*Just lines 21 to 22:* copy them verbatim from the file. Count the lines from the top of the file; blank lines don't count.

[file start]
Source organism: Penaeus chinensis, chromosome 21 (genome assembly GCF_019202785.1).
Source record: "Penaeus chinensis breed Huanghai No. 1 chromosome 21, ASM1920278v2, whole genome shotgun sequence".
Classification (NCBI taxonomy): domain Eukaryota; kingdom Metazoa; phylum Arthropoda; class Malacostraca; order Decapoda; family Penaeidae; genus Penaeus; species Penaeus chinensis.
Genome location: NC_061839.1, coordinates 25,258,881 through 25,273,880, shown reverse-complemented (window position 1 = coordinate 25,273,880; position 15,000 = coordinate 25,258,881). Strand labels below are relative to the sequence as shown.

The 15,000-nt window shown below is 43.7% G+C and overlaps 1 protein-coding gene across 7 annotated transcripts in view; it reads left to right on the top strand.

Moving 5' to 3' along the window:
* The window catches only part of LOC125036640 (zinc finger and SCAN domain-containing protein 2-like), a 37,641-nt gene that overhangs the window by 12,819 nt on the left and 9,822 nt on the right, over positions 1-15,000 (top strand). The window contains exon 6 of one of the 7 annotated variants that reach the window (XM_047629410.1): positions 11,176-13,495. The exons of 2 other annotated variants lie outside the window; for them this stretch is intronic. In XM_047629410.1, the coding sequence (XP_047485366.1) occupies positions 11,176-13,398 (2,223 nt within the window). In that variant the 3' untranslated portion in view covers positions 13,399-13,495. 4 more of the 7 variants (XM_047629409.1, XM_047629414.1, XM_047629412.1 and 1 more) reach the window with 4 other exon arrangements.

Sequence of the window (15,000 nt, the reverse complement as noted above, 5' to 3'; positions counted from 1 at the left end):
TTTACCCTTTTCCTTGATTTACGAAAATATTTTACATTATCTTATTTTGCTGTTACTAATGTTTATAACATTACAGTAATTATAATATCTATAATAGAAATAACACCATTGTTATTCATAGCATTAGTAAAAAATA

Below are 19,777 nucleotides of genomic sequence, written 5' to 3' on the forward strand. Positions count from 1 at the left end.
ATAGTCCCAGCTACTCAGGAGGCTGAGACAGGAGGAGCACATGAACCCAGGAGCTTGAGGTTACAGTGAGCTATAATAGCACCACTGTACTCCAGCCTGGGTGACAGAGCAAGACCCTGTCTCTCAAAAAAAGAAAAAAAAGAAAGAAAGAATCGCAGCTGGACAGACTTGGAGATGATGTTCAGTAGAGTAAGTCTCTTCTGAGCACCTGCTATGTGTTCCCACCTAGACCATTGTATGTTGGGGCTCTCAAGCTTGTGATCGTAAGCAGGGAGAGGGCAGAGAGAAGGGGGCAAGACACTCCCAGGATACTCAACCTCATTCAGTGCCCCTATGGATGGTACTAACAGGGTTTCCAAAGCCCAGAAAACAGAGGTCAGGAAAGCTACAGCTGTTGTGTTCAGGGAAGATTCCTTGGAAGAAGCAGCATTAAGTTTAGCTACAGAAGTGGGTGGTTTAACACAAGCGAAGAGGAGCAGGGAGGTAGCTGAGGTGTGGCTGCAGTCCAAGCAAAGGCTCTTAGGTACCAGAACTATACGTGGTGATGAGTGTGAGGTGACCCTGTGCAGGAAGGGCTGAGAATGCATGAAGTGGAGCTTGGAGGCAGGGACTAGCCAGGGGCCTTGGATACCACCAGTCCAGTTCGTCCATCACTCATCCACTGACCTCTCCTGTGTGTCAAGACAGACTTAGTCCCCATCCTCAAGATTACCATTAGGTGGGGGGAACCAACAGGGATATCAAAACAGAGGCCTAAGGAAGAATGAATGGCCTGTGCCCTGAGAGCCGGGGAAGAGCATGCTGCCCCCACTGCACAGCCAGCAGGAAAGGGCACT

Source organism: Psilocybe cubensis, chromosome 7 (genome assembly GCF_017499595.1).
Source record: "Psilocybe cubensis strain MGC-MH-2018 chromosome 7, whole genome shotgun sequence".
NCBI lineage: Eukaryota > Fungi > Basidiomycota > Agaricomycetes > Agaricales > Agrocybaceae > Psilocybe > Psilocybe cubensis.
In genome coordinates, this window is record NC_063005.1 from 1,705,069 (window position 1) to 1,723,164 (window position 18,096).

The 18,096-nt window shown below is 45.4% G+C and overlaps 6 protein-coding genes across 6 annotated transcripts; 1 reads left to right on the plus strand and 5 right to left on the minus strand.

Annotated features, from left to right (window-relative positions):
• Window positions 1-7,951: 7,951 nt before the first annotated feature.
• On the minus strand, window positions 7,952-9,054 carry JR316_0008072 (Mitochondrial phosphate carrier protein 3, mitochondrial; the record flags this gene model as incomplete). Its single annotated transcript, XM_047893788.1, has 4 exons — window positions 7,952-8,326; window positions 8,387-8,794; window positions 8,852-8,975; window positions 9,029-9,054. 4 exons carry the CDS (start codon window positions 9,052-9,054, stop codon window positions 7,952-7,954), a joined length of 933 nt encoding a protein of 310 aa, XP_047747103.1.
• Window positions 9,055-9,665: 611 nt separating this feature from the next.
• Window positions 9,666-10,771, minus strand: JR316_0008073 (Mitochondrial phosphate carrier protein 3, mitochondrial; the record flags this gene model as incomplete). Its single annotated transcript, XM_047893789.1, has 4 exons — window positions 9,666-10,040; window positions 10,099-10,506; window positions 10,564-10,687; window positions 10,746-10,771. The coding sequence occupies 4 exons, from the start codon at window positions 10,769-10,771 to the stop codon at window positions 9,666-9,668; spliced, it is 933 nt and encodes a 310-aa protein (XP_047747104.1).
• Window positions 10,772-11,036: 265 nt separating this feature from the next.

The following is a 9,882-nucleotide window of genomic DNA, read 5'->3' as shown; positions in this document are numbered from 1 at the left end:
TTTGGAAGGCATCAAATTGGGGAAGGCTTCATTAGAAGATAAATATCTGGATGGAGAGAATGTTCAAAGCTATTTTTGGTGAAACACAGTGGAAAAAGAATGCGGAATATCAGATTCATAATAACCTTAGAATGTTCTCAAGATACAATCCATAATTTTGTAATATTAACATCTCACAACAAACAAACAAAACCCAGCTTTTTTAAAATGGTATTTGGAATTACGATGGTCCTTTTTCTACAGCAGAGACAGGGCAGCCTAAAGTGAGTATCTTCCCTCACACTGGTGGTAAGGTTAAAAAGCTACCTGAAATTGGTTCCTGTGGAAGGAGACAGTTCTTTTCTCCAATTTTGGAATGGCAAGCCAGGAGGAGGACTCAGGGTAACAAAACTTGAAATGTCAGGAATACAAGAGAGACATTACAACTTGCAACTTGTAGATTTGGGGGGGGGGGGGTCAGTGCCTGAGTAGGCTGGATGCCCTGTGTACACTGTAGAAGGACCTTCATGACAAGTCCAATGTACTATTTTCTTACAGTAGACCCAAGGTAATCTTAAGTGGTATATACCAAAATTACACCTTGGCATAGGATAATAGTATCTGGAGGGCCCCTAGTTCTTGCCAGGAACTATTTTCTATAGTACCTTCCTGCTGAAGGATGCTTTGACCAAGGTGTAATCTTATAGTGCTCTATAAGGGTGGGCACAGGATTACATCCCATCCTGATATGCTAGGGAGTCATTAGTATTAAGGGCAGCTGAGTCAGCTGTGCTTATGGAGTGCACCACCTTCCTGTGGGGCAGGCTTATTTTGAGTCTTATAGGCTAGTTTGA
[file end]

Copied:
• Window positions 9,666-10,771, minus strand: JR316_0008073 (Mitochondrial phosphate carrier protein 3, mitochondrial; the record flags this gene model as incomplete). Its single annotated transcript, XM_047893789.1, has 4 exons — window positions 9,666-10,040; window positions 10,099-10,506; window positions 10,564-10,687; window positions 10,746-10,771. The coding sequence occupies 4 exons, from the start codon at window positions 10,769-10,771 to the stop codon at window positions 9,666-9,668; spliced, it is 933 nt and encodes a 310-aa protein (XP_047747104.1).
• Window positions 10,772-11,036: 265 nt separating this feature from the next.